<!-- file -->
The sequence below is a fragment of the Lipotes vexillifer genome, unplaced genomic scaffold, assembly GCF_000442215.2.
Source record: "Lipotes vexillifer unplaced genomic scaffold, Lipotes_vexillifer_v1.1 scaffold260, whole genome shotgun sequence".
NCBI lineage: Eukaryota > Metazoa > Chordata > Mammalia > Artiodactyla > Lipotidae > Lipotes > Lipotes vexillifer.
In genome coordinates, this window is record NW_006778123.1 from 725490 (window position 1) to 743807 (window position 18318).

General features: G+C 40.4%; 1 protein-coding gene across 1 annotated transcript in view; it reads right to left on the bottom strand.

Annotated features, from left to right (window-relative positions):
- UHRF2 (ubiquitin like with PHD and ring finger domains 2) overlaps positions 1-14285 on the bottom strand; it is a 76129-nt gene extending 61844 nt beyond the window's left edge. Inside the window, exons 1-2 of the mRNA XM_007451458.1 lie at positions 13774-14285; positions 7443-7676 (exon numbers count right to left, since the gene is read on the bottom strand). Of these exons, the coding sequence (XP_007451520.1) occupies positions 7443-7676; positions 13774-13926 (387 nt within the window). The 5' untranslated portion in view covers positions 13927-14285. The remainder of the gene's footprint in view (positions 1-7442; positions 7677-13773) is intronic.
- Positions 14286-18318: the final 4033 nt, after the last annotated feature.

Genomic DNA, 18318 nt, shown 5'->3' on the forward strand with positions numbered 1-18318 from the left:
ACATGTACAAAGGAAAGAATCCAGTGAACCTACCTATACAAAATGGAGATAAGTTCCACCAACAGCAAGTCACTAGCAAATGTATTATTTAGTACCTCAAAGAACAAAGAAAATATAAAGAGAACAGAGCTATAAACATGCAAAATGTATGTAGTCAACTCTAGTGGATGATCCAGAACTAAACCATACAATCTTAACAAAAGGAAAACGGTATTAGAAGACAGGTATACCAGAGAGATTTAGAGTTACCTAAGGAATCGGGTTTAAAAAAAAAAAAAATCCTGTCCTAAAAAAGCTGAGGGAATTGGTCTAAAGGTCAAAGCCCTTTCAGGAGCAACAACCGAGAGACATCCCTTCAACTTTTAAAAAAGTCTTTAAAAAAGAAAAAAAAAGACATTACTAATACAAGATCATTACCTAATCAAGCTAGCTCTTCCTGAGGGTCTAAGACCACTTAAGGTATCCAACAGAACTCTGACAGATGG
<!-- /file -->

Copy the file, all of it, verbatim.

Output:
The sequence below is a fragment of the Lipotes vexillifer genome, unplaced genomic scaffold, assembly GCF_000442215.2.
Source record: "Lipotes vexillifer unplaced genomic scaffold, Lipotes_vexillifer_v1.1 scaffold260, whole genome shotgun sequence".
NCBI lineage: Eukaryota > Metazoa > Chordata > Mammalia > Artiodactyla > Lipotidae > Lipotes > Lipotes vexillifer.
In genome coordinates, this window is record NW_006778123.1 from 725490 (window position 1) to 743807 (window position 18318).

General features: G+C 40.4%; 1 protein-coding gene across 1 annotated transcript in view; it reads right to left on the bottom strand.

Annotated features, from left to right (window-relative positions):
- UHRF2 (ubiquitin like with PHD and ring finger domains 2) overlaps positions 1-14285 on the bottom strand; it is a 76129-nt gene extending 61844 nt beyond the window's left edge. Inside the window, exons 1-2 of the mRNA XM_007451458.1 lie at positions 13774-14285; positions 7443-7676 (exon numbers count right to left, since the gene is read on the bottom strand). Of these exons, the coding sequence (XP_007451520.1) occupies positions 7443-7676; positions 13774-13926 (387 nt within the window). The 5' untranslated portion in view covers positions 13927-14285. The remainder of the gene's footprint in view (positions 1-7442; positions 7677-13773) is intronic.
- Positions 14286-18318: the final 4033 nt, after the last annotated feature.

Genomic DNA, 18318 nt, shown 5'->3' on the forward strand with positions numbered 1-18318 from the left:
ACATGTACAAAGGAAAGAATCCAGTGAACCTACCTATACAAAATGGAGATAAGTTCCACCAACAGCAAGTCACTAGCAAATGTATTATTTAGTACCTCAAAGAACAAAGAAAATATAAAGAGAACAGAGCTATAAACATGCAAAATGTATGTAGTCAACTCTAGTGGATGATCCAGAACTAAACCATACAATCTTAACAAAAGGAAAACGGTATTAGAAGACAGGTATACCAGAGAGATTTAGAGTTACCTAAGGAATCGGGTTTAAAAAAAAAAAAAATCCTGTCCTAAAAAAGCTGAGGGAATTGGTCTAAAGGTCAAAGCCCTTTCAGGAGCAACAACCGAGAGACATCCCTTCAACTTTTAAAAAAGTCTTTAAAAAAGAAAAAAAAAGACATTACTAATACAAGATCATTACCTAATCAAGCTAGCTCTTCCTGAGGGTCTAAGACCACTTAAGGTATCCAACAGAACTCTGACAGATGG